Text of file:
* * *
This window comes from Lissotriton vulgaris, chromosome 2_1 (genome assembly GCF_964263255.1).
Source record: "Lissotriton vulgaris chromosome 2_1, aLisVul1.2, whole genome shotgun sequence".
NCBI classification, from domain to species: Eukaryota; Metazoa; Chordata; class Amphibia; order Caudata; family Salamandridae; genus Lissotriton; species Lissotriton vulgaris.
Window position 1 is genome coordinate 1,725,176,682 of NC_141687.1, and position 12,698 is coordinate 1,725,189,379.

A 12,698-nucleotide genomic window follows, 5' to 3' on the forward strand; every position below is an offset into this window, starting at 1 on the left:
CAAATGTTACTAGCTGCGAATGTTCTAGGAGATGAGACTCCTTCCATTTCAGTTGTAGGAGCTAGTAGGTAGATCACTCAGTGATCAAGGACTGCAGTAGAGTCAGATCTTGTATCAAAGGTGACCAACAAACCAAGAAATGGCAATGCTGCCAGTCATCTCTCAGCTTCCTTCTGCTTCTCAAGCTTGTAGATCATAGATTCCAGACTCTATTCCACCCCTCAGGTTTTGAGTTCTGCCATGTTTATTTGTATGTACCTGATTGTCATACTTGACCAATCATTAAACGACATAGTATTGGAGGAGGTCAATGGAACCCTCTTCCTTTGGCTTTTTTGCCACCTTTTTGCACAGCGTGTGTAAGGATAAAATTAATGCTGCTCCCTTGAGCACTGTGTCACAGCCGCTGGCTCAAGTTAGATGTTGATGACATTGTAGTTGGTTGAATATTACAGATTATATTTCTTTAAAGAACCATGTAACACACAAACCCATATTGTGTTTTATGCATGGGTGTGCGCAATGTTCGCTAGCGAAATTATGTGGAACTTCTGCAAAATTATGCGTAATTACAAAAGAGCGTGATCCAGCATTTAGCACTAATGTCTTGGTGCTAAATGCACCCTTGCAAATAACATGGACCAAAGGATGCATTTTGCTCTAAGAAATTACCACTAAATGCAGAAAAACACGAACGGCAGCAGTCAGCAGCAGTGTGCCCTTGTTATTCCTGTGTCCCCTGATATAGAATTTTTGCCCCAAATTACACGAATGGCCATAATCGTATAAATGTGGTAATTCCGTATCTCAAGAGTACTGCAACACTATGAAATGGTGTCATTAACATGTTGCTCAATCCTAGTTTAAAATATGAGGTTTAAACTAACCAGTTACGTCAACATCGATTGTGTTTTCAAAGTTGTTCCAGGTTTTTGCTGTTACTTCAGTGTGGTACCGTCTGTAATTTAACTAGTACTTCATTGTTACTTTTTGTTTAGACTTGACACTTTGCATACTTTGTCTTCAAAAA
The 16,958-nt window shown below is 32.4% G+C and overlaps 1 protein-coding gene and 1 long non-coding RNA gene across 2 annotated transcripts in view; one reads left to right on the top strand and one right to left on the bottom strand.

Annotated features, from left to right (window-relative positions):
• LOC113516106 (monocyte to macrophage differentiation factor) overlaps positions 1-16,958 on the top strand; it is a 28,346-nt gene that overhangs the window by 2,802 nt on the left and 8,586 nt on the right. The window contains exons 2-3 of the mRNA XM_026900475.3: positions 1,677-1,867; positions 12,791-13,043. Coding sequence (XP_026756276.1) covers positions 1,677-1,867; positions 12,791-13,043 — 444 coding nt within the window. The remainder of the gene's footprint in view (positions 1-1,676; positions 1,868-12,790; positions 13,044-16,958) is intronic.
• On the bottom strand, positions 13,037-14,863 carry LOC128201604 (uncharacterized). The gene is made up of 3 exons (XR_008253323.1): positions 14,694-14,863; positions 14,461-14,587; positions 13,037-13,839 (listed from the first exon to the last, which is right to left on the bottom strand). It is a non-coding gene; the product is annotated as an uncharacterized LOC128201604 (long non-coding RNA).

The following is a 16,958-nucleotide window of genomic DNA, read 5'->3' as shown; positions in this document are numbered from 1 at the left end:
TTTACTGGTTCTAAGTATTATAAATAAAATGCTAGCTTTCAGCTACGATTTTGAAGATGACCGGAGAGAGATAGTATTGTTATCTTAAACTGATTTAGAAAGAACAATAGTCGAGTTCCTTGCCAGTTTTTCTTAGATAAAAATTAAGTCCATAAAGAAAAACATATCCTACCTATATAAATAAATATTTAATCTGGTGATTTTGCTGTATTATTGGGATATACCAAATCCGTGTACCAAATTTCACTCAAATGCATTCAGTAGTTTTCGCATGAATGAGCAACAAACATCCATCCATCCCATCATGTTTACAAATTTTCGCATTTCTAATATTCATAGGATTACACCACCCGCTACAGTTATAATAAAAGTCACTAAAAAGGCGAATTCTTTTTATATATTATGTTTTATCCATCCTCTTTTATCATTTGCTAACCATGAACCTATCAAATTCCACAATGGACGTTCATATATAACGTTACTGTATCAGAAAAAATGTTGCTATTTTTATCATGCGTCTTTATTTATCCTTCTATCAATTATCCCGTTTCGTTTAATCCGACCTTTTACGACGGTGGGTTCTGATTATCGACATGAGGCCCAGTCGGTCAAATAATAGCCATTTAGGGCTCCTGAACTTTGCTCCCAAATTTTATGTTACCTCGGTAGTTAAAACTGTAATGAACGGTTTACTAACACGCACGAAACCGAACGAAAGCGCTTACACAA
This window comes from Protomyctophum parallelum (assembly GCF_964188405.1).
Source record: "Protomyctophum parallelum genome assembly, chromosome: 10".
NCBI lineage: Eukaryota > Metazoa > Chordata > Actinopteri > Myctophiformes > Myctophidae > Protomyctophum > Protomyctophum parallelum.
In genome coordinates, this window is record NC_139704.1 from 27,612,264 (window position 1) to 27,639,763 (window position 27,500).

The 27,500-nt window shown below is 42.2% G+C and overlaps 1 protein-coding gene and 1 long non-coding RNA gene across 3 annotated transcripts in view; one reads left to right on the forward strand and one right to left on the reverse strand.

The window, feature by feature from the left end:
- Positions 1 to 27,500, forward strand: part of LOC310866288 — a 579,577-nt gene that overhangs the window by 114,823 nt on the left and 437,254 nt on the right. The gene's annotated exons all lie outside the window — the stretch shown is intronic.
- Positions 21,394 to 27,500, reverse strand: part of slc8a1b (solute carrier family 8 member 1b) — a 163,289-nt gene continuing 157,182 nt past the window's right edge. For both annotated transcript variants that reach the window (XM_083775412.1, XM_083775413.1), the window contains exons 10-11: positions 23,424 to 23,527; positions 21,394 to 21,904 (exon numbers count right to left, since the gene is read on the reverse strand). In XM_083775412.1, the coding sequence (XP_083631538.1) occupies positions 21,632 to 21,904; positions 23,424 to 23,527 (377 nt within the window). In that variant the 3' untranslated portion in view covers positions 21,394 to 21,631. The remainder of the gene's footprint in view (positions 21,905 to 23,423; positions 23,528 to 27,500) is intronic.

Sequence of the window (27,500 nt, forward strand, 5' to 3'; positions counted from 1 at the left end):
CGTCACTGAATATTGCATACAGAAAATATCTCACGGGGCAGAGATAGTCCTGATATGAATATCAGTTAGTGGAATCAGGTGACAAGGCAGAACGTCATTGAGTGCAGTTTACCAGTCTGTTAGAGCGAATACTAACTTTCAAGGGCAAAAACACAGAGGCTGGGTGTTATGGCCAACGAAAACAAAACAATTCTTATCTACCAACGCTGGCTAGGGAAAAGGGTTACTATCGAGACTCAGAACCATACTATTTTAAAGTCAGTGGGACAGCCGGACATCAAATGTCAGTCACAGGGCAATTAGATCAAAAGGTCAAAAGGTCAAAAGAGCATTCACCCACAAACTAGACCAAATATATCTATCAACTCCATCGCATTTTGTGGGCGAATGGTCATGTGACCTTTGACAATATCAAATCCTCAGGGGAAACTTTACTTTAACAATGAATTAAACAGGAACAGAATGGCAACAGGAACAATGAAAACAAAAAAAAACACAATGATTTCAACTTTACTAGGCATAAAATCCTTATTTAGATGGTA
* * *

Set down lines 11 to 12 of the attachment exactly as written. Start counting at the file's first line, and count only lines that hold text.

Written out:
The following is a 16,958-nucleotide window of genomic DNA, read 5'->3' as shown; positions in this document are numbered from 1 at the left end:
TTTACTGGTTCTAAGTATTATAAATAAAATGCTAGCTTTCAGCTACGATTTTGAAGATGACCGGAGAGAGATAGTATTGTTATCTTAAACTGATTTAGAAAGAACAATAGTCGAGTTCCTTGCCAGTTTTTCTTAGATAAAAATTAAGTCCATAAAGAAAAACATATCCTACCTATATAAATAAATATTTAATCTGGTGATTTTGCTGTATTATTGGGATATACCAAATCCGTGTACCAAATTTCACTCAAATGCATTCAGTAGTTTTCGCATGAATGAGCAACAAACATCCATCCATCCCATCATGTTTACAAATTTTCGCATTTCTAATATTCATAGGATTACACCACCCGCTACAGTTATAATAAAAGTCACTAAAAAGGCGAATTCTTTTTATATATTATGTTTTATCCATCCTCTTTTATCATTTGCTAACCATGAACCTATCAAATTCCACAATGGACGTTCATATATAACGTTACTGTATCAGAAAAAATGTTGCTATTTTTATCATGCGTCTTTATTTATCCTTCTATCAATTATCCCGTTTCGTTTAATCCGACCTTTTACGACGGTGGGTTCTGATTATCGACATGAGGCCCAGTCGGTCAAATAATAGCCATTTAGGGCTCCTGAACTTTGCTCCCAAATTTTATGTTACCTCGGTAGTTAAAACTGTAATGAACGGTTTACTAACACGCACGAAACCGAACGAAAGCGCTTACACAA